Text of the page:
Monday, October 20th, 2014
Mostly True
Doggett
Says the main Central Texas food bank is delivering 50 percent more food to the poor than three years ago.

Lloyd Doggett on Wednesday, September 21st, 2011 in a speech delivered to U.S. House of Representatives.

Lloyd Doggett says Central Texas food bank deliveries up 50 percent from three years ago

U.S. Rep. Lloyd Doggett speaks about hunger in Central Texas during an address to the House, Sept. 21, 2011.

In a September 2011 floor speech, Democratic U.S. Rep. Lloyd Doggett of Austin spoke of two concerns he said are growing in the Lone Star State: poverty and hunger.

Doggett said that in tough times, more families are turning to food banks, creating "immense" demand. Among his examples: The Austin-based Capital Area Food Bank of Texas "this year is delivering 50 percent more food to poor people than it did three years ago."

In his speech, Doggett attributed that figure to John Turner, a food bank official. We wondered if the proclaimed increase was correct, and if so, whether that accurately reflected a surge in hunger in our area.

The food bank, founded in 1981, takes in donations of food and money from the government, the food industry and the public, then distributes food to Central Texas residents directly and through more than 350 agencies in its 21-county service area roughly centered on Travis and Williamson counties. (Click to view a map.) The region’s north edge runs from Mills County in the west to Freestone County in the east; its south edge runs from Gillespie and Blanco counties in the west to Fayette County on the east.

Doggett spokeswoman Sarah Dohl told us by email that Doggett drew his 50 percent figure from a Sept. 4, 2011, news story in the Guardian, a British newspaper, which quotes Turner saying the food bank was delivering 50 percent more food to the poor than it had done three years ago.

In an interview, Turner, the food bank’s senior director for marketing and branding, recently told us he’d given the Guardian a conservative estimate: The pounds of food distributed by the bank had actually increased 64 percent, going from 15.4 million pounds in 2007 to 25.3 million pounds in 2010. Turner noted, too, that the 2010 poundage was inflated by one-time federal stimulus aid enabling the bank to buy an additional 2.3 million pounds for the Summer Food Nutrition Program. Subtract that, and the 2010 figure becomes 23 million pounds -- up 49 percent from what the bank gave out in 2007.

So, do the poundage figures mean hunger in the area shot up 49 percent or more over the past few years?

J.C. Dwyer of the Texas Food Bank Network, the state association of food banks, told us pounds of food distributed generally isn't the best measure of need in a food bank's region: "It’s more of a metric for how we’re dealing with the needs," Dwyer said. A better way of gauging needs, he said, is to track the number of residents requesting food assistance.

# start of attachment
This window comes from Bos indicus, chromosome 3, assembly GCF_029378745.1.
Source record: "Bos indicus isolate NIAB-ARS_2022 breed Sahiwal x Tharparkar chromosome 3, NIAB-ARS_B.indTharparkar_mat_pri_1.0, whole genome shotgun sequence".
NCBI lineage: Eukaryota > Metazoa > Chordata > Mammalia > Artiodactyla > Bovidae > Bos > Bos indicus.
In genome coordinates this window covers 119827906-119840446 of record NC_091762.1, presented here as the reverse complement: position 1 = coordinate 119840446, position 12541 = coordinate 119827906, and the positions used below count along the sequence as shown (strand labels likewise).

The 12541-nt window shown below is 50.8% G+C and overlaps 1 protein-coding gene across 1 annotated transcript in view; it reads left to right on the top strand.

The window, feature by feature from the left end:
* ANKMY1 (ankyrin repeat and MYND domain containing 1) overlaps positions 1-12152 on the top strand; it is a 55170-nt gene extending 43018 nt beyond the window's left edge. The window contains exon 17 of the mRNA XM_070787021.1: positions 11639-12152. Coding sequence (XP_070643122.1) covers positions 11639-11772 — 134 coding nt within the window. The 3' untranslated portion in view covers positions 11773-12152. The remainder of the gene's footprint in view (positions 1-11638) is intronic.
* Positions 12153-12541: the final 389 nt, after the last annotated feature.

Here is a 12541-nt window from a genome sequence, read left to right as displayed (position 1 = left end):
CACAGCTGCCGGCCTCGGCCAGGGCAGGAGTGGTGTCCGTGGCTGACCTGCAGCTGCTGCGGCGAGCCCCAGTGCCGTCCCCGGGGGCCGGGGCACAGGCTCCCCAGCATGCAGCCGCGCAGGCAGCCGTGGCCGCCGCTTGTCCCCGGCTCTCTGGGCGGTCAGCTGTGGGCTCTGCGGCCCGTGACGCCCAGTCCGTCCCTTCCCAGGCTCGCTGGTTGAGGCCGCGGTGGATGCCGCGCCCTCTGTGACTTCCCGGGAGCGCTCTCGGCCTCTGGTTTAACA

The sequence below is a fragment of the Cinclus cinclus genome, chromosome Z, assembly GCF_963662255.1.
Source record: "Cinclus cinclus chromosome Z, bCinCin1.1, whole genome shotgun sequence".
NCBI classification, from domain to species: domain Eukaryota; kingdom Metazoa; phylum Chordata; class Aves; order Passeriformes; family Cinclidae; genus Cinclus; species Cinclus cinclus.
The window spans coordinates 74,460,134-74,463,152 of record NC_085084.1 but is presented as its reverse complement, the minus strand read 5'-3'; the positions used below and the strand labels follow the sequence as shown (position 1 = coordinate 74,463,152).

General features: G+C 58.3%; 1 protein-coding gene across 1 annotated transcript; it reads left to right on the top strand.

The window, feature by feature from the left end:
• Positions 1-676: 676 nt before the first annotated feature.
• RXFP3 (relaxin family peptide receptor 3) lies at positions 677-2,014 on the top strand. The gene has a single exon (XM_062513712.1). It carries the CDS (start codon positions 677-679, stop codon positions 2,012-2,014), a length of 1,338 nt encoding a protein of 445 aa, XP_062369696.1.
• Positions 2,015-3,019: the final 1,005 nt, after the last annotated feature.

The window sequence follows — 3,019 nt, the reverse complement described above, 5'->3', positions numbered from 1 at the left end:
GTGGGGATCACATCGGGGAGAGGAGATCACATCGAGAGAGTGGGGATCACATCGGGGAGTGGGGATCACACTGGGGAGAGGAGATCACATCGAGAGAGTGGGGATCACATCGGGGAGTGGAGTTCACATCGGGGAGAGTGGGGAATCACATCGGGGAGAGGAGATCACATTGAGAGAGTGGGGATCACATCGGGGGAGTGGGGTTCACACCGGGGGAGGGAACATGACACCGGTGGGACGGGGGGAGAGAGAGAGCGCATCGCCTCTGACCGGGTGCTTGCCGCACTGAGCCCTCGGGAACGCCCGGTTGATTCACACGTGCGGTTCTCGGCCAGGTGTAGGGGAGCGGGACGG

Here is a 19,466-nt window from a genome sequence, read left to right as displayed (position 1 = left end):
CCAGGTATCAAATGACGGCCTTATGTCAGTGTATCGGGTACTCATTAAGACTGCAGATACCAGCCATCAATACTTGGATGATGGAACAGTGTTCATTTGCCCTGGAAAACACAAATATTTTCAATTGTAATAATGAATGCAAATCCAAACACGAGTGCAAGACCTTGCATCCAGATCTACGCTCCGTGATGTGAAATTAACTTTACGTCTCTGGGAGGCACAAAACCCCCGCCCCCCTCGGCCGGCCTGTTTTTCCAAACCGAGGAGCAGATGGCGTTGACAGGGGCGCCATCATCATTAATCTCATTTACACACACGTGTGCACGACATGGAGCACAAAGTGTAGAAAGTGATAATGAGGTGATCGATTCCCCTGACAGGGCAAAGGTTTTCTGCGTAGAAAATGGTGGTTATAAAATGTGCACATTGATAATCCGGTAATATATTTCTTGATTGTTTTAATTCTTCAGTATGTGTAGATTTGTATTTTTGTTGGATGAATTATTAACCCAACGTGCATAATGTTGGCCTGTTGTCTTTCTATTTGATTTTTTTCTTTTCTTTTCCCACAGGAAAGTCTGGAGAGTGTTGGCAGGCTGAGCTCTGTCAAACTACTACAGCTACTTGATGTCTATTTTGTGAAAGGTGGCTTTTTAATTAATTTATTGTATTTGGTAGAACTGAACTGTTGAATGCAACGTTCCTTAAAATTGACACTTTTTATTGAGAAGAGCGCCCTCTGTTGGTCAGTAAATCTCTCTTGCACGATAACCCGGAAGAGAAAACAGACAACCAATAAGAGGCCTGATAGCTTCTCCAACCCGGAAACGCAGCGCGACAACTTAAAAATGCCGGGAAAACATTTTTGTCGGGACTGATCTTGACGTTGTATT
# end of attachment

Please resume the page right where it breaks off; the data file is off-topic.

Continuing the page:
That is, the amount of food distributed doesn't necessarily reflect ups and downs in need. In the holiday season, donations and distributions surge, for instance, but that doesn’t necessarily mean surges in need.

Dwyer and Turner each suggested we check on changes in food demands through "Hunger in America," a report commissioned every four years by Feeding America, a national charity that acts as a clearinghouse connecting food supplies to 200 food banks, including the one in Austin.

There was no "Hunger in America" report for 2007, the first year in Doggett’s statement, but the reports based on surveys in 2005 and 2009 were broken down into smaller reports covering the Austin bank’s 21-county region: In 2005, the Capital Area bank fed an estimated 174,900 people. In 2009, the estimated number of people served was 284,900 for the year, up 63 percent from those who were served in 2005.

That change outstripped population growth, according to U.S. census estimates. In 2005, the 21 counties had 2,265,981 residents. By 2009, the region’s population was 2,547,559 -- up 12.4 percent. Put another way, the food bank provided sustenance to nearly 8 percent of the region’s residents in 2005 while about 11 percent of a greater total of residents got food in 2009.

Finally, we wondered if Doggett was correct in saying the food aid went to the poor alone.

Turner told us the bank does not question people who come seeking food as to their income -- if you show up, you are fed, he said, though depending on the lines that form, it could take an hour or two. However, the "Hunger in America" report using 2009 data states that 73 percent of the Capital Area food bank’s clients had incomes below the federal poverty level.

Census figures for 2010, drawing on 2009 data, show that poverty in the 21-county region matched the percentage for Texas overall: Seventeen percent of residents had income below the federal poverty level. According to the United States Department of Agriculture, Dwyer told us, "food insecurity" across Texas -- the percentage of households at risk of missing meals because of financial pressure -- rose from 14.8 percent in the three-year period 2005-07 to 18.8 percent in 2008-10.

Our conclusion: Changes in the amount of food distributed over several years, which Doggett cited, might not be the best way to gauge changes in residents’ needs. That said, the number of Central Texas requestors for food aid over those years outpaced regional population growth. The 63 percent increase in requestors also exceeded the 50-percent increase in food distributed that he stressed, though, contrary to his statement, not all those pounds of food went to "the poor."

We rate the claim Mostly True.